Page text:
What happened

Do moral judgments have a place in stock market investing? Maybe. Some investors simply refuse to invest in tobacco stocks, in gun stocks, in weapons manufacturers. It's not often, though, that you see an investor cite moral imperatives as an argument against investing in a toy company.

But that's just what happened today, when short seller Bronte Capital published a "short" argument against investing in Mattel (NASDAQ:MAT), sending shares of the toymaker down 5.8% in Monday trading.

Glowing red arrow trending down

Mattel stock is going down -- and this short-seller is cheering all the way. Image source: Getty Images.

So what

So what does Bronte Capital have against Mattel? In a word: share buybacks.

OK, that's two words. But then again, Bronte levels  two different arguments against Mattel. The first reaches back a few years to accuse Mattel of undertaking a debt-fueled "buyback binge" to support its stock price -- although these buybacks ran mainly from 2010 to 2014 and haven't resurfaced in recent years -- instead of revamping its toys business to target younger consumers.

The second argument is arguably more serious, accusing Mattel of being "a truly evil company ... that kills babies." This charge centers on a New York Times story from last week, reporting that Mattel "knew babies were dying" in its Fisher-Price Rock 'n Play sleeper sets but only recalled the device -- to the tune of 4.7 million units -- after the Consumer Product Safety Commission had officially linked 30 infant deaths to the sleeper.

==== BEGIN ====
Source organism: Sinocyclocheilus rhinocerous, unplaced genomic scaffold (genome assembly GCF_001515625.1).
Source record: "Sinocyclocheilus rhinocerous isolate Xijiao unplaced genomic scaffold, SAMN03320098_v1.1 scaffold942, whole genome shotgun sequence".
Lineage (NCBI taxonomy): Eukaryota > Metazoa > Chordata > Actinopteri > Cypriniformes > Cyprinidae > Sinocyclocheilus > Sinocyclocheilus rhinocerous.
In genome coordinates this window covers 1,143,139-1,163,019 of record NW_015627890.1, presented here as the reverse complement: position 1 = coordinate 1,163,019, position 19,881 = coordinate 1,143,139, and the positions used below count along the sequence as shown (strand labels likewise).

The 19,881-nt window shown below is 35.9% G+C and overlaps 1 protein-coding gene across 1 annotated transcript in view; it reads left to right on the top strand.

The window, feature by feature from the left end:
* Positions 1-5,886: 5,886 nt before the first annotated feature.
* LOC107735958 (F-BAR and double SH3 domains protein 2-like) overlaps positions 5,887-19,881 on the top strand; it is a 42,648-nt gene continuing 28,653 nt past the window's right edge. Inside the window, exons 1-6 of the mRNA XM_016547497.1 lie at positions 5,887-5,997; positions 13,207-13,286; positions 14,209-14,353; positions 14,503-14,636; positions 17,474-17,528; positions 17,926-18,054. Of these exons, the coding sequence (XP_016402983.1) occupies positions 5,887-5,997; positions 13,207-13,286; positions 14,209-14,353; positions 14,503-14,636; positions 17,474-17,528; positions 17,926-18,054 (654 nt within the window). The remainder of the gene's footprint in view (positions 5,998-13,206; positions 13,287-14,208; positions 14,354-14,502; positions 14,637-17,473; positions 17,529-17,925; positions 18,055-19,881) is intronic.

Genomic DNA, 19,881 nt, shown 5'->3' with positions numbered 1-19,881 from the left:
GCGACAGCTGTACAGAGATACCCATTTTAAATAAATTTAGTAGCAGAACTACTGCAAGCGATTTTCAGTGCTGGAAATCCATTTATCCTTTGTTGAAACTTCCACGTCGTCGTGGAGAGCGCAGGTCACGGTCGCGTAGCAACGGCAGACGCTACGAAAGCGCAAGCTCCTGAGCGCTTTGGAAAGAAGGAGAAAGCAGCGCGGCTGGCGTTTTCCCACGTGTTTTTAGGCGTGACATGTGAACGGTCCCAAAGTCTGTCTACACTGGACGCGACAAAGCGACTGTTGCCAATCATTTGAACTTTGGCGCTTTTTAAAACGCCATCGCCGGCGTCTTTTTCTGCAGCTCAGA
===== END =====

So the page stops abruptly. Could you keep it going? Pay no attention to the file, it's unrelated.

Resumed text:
Now what

Mattel is set to report its fiscal Q1 2019  earnings on Thursday. But whether its legal troubles over the Rock 'n Play hurt earnings or not, Bronte seems dead set against the company, arguing that Mattel "fails the basic test of a toy company," "doesn't love children," and sells "deadly" toys to kids.

Bronte says the company "will probably go bust" and argues that "the world will be a better place" when it does. Mattel investors today aren't sticking around to find out if that's true or not.

This article represents the opinion of the writer, who may disagree with the “official” recommendation position of a Motley Fool premium advisory service. We’re motley! Questioning an investing thesis -- even one of our own -- helps us all think critically about investing and make decisions that help us become smarter, happier, and richer.